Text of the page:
Parshall flumes are among the most popular and widely used flume options out there, thanks to their well-researched applications and equations and their relatively easy installation. Before you commit to a Parshall flume of your own, however, you need to make sure that you opt for a flume that will last, and longevity largely depends on the material. Learn all about the most common Parshall flume materials, and discover which would work best for your needs.
Stainless steel is a common material for Parshall flumes, but is it the best? Under normal flow conditions, stainless steel can last for quite a while. In fact, its lifespan could be considered indefinite in such conditions. Constant normal flows aren’t all that common, however, so a stainless steel flume may be subject to corrosion.
How abusive and corrosive the flow is will significantly impact how long stainless steel flumes can last. The more corrosive and/or rough a flow is, the shorter the flume’s lifespan will be. This is generally true for all materials, but it’s important to remember that the longevity of stainless steel is compromised by corrosion.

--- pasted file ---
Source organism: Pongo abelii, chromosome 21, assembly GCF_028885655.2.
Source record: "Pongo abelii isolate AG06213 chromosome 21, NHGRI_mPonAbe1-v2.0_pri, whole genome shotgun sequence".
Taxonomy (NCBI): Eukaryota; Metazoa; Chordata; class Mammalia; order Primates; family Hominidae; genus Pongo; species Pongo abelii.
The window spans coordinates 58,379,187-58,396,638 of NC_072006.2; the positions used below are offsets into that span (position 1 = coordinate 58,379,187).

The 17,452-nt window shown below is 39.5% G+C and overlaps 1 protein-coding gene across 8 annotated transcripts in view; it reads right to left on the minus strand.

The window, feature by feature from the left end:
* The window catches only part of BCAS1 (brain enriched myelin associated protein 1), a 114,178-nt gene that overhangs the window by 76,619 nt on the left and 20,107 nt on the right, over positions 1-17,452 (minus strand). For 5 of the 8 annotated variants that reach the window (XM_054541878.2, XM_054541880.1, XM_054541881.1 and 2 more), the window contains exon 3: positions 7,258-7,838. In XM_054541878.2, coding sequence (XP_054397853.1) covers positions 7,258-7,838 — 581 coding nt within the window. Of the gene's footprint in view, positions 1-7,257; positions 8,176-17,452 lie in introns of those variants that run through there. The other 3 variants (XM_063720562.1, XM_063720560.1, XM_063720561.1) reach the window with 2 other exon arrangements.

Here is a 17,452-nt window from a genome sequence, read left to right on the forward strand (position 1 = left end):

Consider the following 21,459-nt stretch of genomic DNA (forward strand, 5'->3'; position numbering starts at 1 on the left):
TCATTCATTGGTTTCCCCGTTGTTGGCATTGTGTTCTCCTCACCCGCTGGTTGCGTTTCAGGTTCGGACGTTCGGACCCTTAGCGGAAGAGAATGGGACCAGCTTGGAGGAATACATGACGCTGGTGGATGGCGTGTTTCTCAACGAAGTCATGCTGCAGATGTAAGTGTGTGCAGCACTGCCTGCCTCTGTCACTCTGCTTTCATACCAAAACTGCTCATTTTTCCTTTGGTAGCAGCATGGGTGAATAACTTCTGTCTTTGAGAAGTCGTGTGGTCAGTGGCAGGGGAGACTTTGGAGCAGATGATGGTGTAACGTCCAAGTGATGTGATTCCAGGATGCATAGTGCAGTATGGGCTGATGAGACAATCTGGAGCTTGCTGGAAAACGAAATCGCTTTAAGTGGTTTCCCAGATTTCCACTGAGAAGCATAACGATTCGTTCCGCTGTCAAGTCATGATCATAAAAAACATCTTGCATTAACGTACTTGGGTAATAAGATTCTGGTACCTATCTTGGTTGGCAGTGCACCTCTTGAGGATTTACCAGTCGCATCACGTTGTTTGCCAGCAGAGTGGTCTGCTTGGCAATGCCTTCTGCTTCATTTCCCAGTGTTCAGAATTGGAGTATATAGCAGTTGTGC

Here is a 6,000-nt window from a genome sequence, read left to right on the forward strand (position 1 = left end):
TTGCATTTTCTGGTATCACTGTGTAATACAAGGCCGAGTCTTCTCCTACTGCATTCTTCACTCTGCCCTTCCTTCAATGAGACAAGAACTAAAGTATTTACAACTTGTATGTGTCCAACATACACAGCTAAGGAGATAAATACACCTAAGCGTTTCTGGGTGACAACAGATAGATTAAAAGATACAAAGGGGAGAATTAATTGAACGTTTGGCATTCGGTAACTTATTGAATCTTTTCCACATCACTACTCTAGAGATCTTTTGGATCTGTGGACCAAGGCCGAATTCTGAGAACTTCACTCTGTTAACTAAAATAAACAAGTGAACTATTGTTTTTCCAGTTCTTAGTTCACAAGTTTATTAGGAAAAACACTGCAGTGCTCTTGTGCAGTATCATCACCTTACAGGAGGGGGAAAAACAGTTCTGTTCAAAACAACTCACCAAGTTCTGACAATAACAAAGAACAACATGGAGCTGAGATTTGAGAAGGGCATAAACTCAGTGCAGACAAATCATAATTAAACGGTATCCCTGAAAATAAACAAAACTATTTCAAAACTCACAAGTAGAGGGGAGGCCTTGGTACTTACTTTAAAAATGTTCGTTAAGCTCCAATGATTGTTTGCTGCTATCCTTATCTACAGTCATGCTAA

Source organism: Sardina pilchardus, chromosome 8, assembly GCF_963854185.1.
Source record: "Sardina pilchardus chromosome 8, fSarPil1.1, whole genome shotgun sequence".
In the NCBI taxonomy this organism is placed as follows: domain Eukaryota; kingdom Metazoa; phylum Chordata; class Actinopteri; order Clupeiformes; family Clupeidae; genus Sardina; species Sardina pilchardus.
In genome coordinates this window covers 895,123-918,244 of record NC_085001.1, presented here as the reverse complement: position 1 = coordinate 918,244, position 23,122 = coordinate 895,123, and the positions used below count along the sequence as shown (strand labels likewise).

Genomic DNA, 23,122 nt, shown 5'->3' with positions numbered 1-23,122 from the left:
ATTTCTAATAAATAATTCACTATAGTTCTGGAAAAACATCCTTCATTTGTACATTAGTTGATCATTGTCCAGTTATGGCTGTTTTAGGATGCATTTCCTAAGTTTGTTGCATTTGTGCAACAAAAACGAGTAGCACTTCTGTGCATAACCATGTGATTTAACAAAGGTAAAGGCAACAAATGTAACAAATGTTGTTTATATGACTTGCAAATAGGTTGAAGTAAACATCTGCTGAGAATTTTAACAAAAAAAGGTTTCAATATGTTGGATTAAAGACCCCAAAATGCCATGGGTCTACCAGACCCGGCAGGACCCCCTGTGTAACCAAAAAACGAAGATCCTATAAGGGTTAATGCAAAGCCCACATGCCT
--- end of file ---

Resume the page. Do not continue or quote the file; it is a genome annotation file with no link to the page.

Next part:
If you’re working with irrigation, galvanized steel is among the most popular materials to choose from. The material is relatively cost-effective, and you get the protection of zinc. Corrosion in galvanized steel is measured by how the zinc is being broken down. Galvanized steel can last you quite a while in soft-water applications, but hard water will break it down faster.
In fact, there are several factors that can vastly alter the longevity of galvanized steel. Gasses in the air alone can cause zinc to corrode, so flume applications tend to focus on submergence because there are less dissolved oxygens in the water. You can always regalvanize the flume, but cold galvanization isn’t as solid as hot-dipped galvanization. That means you’ll be treating the flume for galvanization periodically for its entire use.
Fiberglass flumes are among the most popular options for a wide variety of applications. The primary concern for other materials is corrosion, but fiberglass doesn’t significantly corrode at all. While suspended grit and debris can wear down the outer gel coat, regular cleaning can minimize that kind of damage, easily setting the lifespan of a fiberglass flume to 20 years at the least.
If you’re dealing with chemical wastewater flows, fiberglass is particularly effective. Flumes made from fiberglass are protected with polyester resins that are resistant to a variety of chemicals under typical atmospheric temperatures. As is the case with all materials, however, the level of abuse suffered under the flow plays a major role in the overall lifespan of the Parshall flume.
Fiberglass Flumes at Tracom
If you’re looking for the best of the available Parshall flume materials, fiberglass, look no further than Tracom. Our fiberglass creations are entirely customizable and long-lasting, so you can get the flow measurements you need for years to come with the precision you deserve. Contact us today to get started on the process for your very own fiberglass Parshall flume.